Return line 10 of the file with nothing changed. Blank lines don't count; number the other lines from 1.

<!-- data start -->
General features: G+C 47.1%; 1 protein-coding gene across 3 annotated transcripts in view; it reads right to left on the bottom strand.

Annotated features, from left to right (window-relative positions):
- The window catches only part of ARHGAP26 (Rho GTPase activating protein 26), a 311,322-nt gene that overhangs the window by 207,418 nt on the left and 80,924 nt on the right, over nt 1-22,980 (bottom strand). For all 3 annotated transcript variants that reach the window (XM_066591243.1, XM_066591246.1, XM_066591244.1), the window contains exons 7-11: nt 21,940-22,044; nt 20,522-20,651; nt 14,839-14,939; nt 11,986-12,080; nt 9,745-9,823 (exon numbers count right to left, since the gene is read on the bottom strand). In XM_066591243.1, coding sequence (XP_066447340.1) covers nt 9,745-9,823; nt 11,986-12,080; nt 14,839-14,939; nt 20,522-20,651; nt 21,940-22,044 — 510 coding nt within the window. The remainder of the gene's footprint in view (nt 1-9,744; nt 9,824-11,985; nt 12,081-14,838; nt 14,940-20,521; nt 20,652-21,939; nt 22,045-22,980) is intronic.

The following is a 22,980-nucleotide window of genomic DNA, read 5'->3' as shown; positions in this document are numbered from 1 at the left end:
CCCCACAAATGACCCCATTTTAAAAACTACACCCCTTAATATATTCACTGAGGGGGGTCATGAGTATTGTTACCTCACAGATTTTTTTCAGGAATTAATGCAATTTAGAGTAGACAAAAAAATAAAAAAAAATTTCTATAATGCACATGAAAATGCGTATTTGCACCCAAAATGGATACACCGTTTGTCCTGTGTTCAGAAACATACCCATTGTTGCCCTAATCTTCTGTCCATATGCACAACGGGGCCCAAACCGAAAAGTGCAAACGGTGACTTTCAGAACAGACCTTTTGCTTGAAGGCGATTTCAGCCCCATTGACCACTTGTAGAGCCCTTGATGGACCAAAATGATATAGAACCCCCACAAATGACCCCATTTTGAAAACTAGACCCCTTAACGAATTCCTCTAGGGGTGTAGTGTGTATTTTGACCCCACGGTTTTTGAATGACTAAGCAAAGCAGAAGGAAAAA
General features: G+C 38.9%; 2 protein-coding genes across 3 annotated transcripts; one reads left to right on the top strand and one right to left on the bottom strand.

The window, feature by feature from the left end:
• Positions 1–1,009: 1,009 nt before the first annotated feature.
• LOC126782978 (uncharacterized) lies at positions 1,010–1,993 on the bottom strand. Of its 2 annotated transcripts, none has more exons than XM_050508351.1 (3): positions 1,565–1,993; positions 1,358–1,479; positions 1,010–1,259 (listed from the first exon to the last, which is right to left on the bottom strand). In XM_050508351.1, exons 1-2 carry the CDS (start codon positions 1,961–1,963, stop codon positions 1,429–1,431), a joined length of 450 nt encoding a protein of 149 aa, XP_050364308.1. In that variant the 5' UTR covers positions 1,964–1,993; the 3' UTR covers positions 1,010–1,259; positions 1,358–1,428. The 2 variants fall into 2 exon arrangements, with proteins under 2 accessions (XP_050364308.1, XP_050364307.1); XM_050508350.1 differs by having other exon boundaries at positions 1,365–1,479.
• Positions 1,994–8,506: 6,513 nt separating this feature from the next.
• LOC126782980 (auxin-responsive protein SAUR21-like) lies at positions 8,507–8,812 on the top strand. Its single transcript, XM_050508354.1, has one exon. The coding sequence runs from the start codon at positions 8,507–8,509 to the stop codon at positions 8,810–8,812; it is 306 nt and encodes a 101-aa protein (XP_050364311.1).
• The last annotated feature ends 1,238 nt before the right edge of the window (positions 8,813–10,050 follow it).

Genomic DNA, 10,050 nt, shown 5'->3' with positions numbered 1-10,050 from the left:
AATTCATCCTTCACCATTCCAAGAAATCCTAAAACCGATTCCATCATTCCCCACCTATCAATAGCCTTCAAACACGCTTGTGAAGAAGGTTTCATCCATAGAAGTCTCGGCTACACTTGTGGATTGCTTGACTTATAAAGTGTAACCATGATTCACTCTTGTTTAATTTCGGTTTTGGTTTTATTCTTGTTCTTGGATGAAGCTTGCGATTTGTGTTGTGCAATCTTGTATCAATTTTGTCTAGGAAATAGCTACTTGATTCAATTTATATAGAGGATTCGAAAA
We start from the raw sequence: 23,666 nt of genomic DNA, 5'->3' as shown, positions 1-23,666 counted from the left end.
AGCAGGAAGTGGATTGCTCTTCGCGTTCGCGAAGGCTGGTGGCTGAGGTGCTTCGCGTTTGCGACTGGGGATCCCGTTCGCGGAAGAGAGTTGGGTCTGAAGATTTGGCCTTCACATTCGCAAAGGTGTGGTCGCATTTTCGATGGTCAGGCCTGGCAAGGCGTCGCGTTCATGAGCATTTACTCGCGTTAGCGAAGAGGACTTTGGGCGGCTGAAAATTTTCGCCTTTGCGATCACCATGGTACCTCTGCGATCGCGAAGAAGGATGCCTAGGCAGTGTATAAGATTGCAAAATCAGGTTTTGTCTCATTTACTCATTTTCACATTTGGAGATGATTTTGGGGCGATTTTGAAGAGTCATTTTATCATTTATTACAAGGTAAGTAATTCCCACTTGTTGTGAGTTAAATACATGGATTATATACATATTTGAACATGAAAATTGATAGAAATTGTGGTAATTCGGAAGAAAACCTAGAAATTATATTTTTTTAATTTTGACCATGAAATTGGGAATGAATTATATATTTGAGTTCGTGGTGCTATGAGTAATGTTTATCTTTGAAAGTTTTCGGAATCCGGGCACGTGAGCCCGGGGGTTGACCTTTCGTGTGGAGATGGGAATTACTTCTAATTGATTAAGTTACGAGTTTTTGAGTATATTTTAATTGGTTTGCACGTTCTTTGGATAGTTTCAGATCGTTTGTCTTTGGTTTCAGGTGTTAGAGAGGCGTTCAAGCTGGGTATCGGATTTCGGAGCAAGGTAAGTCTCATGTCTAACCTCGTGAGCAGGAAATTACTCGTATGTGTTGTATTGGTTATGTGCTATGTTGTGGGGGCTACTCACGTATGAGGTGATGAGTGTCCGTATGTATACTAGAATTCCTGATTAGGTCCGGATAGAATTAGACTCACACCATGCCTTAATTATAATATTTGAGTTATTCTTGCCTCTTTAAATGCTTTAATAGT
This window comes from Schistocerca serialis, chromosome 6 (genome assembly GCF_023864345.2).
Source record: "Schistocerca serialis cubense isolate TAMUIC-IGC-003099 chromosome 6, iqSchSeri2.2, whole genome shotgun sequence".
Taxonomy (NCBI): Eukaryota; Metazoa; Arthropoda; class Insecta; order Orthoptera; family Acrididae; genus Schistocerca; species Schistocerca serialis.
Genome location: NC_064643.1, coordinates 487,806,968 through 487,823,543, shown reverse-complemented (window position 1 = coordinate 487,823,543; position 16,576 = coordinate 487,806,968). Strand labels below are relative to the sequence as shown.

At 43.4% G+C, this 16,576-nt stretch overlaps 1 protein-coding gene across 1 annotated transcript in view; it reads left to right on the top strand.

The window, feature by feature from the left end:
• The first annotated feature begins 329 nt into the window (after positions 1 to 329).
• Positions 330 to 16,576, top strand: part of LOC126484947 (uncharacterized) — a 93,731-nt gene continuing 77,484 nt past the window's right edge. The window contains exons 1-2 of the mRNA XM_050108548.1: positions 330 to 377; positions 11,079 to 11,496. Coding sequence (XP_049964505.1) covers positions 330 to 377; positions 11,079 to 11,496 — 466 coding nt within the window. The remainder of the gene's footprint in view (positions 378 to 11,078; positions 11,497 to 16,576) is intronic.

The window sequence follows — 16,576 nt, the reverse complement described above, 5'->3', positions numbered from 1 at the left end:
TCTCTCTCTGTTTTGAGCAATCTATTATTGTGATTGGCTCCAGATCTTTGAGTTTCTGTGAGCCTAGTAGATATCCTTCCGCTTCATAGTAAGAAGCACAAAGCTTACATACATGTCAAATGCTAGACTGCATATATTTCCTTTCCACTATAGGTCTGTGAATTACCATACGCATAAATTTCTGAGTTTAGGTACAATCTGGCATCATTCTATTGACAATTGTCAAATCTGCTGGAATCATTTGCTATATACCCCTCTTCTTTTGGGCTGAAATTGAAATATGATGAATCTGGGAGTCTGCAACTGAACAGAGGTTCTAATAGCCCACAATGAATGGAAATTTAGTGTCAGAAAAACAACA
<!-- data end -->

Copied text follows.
• Positions 1,994–8,506: 6,513 nt separating this feature from the next.